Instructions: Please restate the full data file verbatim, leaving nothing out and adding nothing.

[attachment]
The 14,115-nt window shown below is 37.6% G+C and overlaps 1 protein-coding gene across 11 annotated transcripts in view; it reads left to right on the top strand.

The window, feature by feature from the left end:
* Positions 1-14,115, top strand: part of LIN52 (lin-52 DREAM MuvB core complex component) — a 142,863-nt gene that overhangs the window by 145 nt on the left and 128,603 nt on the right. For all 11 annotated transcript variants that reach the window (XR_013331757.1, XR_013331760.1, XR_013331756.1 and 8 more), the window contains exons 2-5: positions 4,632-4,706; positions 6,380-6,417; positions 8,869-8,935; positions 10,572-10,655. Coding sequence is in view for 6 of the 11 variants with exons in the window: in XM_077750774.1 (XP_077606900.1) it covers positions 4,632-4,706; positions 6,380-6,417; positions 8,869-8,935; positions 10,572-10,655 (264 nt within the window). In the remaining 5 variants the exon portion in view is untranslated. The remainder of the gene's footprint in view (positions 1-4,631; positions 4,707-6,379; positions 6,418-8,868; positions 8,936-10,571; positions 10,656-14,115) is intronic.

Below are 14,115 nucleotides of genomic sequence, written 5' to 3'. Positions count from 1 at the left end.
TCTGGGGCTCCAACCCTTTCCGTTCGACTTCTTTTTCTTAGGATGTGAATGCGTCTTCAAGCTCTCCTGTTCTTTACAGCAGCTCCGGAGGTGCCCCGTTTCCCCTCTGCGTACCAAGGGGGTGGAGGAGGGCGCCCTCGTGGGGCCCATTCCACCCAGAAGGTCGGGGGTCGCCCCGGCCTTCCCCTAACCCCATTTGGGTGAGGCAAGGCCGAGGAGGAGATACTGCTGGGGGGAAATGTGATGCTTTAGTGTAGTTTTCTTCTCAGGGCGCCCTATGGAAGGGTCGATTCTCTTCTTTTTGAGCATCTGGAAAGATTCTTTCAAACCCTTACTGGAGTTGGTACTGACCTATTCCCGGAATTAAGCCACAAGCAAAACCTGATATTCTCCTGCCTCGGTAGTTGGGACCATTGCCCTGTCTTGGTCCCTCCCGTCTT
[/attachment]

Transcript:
The 14,115-nt window shown below is 37.6% G+C and overlaps 1 protein-coding gene across 11 annotated transcripts in view; it reads left to right on the top strand.

The window, feature by feature from the left end:
* Positions 1-14,115, top strand: part of LIN52 (lin-52 DREAM MuvB core complex component) — a 142,863-nt gene that overhangs the window by 145 nt on the left and 128,603 nt on the right. For all 11 annotated transcript variants that reach the window (XR_013331757.1, XR_013331760.1, XR_013331756.1 and 8 more), the window contains exons 2-5: positions 4,632-4,706; positions 6,380-6,417; positions 8,869-8,935; positions 10,572-10,655. Coding sequence is in view for 6 of the 11 variants with exons in the window: in XM_077750774.1 (XP_077606900.1) it covers positions 4,632-4,706; positions 6,380-6,417; positions 8,869-8,935; positions 10,572-10,655 (264 nt within the window). In the remaining 5 variants the exon portion in view is untranslated. The remainder of the gene's footprint in view (positions 1-4,631; positions 4,707-6,379; positions 6,418-8,868; positions 8,936-10,571; positions 10,656-14,115) is intronic.

Below are 14,115 nucleotides of genomic sequence, written 5' to 3'. Positions count from 1 at the left end.
TCTGGGGCTCCAACCCTTTCCGTTCGACTTCTTTTTCTTAGGATGTGAATGCGTCTTCAAGCTCTCCTGTTCTTTACAGCAGCTCCGGAGGTGCCCCGTTTCCCCTCTGCGTACCAAGGGGGTGGAGGAGGGCGCCCTCGTGGGGCCCATTCCACCCAGAAGGTCGGGGGTCGCCCCGGCCTTCCCCTAACCCCATTTGGGTGAGGCAAGGCCGAGGAGGAGATACTGCTGGGGGGAAATGTGATGCTTTAGTGTAGTTTTCTTCTCAGGGCGCCCTATGGAAGGGTCGATTCTCTTCTTTTTGAGCATCTGGAAAGATTCTTTCAAACCCTTACTGGAGTTGGTACTGACCTATTCCCGGAATTAAGCCACAAGCAAAACCTGATATTCTCCTGCCTCGGTAGTTGGGACCATTGCCCTGTCTTGGTCCCTCCCGTCTT